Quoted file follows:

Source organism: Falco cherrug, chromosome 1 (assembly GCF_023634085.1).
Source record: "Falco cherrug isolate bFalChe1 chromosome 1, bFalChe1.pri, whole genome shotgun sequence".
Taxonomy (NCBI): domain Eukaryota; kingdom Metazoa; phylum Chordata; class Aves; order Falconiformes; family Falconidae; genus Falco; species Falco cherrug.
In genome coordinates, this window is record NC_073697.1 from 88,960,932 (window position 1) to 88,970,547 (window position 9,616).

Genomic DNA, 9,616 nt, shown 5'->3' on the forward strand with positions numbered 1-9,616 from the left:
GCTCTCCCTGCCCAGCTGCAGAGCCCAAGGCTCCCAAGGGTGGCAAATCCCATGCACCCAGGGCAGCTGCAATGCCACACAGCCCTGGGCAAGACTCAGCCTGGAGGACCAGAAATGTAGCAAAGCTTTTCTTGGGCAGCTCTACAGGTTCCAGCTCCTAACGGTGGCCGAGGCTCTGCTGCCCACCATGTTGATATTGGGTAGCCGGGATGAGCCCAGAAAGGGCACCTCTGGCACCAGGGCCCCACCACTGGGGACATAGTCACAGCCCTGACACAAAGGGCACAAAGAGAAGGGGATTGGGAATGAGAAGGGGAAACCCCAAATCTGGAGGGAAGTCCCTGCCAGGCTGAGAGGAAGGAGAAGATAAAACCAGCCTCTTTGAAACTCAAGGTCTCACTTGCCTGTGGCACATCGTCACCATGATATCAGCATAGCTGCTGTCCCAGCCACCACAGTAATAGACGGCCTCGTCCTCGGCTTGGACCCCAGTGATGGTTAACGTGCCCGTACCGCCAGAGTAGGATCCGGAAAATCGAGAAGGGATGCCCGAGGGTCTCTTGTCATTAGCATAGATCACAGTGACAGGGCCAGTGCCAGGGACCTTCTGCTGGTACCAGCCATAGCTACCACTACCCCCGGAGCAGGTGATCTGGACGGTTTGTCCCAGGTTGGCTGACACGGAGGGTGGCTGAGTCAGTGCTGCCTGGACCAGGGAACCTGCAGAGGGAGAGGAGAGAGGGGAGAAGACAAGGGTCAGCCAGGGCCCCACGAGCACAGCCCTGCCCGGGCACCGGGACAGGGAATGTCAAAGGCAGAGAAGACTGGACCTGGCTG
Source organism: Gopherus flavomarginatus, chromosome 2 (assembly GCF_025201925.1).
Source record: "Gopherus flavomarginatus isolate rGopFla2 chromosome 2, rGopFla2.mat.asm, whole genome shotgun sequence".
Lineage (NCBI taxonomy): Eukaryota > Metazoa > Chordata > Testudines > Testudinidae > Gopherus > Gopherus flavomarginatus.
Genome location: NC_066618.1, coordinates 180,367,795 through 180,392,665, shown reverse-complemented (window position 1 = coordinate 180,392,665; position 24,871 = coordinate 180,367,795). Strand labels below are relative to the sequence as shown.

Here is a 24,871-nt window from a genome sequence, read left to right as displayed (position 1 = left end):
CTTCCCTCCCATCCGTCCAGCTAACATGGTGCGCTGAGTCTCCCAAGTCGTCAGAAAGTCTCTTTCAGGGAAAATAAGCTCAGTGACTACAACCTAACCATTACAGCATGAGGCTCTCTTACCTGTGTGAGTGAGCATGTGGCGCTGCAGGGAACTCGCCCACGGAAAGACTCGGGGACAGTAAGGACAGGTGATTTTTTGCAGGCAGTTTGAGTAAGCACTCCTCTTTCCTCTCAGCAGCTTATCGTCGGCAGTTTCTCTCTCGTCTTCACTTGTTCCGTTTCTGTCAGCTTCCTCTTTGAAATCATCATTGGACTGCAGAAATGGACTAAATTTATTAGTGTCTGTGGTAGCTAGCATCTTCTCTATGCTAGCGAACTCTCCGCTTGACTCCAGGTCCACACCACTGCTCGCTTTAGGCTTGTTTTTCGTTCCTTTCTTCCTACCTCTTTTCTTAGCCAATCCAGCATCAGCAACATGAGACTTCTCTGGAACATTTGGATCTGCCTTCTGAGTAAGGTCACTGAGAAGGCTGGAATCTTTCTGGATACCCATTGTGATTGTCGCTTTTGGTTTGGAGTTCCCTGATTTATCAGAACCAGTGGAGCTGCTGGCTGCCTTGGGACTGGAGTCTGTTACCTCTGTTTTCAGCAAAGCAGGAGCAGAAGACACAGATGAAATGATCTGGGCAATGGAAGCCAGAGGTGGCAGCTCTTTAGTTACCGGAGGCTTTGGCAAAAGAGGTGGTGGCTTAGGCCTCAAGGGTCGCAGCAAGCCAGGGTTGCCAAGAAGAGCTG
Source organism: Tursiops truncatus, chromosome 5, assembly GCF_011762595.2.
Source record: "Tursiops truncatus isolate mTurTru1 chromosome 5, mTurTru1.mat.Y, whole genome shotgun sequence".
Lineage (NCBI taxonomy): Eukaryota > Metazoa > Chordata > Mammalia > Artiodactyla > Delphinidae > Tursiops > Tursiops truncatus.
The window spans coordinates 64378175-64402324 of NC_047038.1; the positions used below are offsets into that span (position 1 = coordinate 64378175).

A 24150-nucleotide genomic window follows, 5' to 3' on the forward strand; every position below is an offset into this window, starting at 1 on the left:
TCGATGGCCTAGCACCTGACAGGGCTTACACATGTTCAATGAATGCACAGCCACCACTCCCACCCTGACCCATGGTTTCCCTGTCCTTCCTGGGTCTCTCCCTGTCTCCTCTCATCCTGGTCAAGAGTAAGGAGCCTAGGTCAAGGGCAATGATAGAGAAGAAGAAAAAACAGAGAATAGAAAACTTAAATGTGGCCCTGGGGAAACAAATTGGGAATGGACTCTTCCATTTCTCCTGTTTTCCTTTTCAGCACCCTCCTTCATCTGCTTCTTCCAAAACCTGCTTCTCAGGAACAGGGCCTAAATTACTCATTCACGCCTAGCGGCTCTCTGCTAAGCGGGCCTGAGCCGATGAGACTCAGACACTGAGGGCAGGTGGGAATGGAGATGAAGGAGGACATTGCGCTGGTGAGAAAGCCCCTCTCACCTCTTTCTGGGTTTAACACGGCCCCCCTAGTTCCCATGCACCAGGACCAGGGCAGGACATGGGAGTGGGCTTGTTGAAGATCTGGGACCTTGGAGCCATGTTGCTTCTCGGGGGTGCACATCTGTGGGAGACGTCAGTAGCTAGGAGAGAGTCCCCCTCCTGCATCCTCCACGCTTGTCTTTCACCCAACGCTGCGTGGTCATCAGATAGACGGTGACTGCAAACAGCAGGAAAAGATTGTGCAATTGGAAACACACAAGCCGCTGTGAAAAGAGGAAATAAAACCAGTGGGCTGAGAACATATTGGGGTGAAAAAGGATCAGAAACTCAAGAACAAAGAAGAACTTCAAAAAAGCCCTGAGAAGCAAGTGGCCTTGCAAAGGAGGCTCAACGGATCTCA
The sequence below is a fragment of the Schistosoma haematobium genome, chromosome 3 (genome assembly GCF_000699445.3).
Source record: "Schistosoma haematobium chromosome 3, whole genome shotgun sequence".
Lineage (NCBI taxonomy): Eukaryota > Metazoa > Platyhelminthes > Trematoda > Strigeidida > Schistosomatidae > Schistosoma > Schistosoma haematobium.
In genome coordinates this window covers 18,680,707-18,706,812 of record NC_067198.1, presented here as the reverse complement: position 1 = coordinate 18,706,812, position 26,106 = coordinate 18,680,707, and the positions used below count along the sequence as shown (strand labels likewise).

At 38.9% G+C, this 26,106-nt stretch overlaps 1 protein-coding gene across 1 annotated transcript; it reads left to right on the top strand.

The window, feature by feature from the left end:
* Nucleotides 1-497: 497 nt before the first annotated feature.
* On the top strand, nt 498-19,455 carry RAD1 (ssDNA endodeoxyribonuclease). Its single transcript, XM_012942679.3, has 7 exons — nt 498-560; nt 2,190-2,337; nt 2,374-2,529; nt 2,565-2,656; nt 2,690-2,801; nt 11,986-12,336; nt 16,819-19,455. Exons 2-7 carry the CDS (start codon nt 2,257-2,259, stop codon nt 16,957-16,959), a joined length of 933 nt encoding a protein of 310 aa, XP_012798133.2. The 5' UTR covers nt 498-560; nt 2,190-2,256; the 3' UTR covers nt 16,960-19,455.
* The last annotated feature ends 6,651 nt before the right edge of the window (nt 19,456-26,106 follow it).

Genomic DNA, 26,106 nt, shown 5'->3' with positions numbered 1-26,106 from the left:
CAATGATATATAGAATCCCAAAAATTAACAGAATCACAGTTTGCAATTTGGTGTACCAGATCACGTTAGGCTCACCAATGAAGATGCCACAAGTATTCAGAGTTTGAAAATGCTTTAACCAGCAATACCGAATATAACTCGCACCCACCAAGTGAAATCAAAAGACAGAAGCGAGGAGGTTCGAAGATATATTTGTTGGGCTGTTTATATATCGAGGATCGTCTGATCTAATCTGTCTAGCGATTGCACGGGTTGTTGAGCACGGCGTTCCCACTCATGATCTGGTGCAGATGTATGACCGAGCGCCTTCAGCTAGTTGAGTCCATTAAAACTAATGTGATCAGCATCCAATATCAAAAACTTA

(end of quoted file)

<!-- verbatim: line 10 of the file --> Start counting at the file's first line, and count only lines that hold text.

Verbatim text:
Genome location: NC_066618.1, coordinates 180,367,795 through 180,392,665, shown reverse-complemented (window position 1 = coordinate 180,392,665; position 24,871 = coordinate 180,367,795). Strand labels below are relative to the sequence as shown.